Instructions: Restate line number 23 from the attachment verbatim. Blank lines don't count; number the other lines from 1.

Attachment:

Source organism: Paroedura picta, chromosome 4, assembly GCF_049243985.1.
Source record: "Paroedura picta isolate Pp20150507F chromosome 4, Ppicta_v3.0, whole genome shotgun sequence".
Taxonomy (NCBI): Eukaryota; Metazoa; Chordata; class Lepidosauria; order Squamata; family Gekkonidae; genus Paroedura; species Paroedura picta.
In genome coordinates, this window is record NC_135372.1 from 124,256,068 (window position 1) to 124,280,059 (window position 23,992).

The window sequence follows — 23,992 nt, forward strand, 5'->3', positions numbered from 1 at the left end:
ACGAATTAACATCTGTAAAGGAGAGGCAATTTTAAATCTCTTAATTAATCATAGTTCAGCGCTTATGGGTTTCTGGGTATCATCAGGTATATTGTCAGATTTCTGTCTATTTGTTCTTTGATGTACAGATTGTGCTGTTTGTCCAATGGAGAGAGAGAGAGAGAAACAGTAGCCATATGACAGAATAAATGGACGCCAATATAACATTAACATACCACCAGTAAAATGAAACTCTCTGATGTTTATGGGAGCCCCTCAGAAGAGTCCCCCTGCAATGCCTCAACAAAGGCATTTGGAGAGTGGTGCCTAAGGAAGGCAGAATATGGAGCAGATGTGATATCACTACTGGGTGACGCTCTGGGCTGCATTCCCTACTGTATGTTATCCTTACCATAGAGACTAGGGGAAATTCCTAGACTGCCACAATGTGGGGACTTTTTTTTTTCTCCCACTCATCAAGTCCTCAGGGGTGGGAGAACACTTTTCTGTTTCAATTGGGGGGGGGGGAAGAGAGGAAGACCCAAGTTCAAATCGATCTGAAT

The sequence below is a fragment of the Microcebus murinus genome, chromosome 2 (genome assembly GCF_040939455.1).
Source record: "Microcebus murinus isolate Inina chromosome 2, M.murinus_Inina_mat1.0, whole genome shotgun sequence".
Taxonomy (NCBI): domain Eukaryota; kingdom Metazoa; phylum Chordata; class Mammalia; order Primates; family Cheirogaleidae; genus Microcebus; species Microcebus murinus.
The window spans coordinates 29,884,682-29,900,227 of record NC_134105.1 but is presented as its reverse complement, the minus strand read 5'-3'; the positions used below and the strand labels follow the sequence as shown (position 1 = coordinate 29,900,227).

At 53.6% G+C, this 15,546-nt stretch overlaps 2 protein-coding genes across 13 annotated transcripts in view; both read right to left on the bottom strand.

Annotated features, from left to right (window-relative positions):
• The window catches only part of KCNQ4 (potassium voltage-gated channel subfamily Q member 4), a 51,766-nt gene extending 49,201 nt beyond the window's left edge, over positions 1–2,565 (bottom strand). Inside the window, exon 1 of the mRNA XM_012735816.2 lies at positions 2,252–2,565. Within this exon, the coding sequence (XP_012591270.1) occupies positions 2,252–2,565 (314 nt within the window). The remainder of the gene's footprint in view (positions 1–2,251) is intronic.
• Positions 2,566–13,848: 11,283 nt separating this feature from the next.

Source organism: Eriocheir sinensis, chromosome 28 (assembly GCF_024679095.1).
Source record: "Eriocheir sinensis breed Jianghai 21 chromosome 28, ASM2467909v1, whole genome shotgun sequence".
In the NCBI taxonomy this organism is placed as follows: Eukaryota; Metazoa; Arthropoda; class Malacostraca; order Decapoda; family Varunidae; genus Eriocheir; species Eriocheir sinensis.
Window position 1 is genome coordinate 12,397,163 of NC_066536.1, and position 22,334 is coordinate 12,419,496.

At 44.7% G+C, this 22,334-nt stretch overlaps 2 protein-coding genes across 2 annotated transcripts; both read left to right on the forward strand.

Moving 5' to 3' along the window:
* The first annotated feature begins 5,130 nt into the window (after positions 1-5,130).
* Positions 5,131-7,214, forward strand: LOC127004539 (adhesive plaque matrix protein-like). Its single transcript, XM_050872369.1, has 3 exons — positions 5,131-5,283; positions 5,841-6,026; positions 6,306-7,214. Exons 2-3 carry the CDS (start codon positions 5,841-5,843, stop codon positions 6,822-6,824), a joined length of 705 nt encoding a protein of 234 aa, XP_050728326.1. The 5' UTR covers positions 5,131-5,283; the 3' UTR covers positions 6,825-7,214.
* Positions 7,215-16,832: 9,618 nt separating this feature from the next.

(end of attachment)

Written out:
* Positions 7,215-16,832: 9,618 nt separating this feature from the next.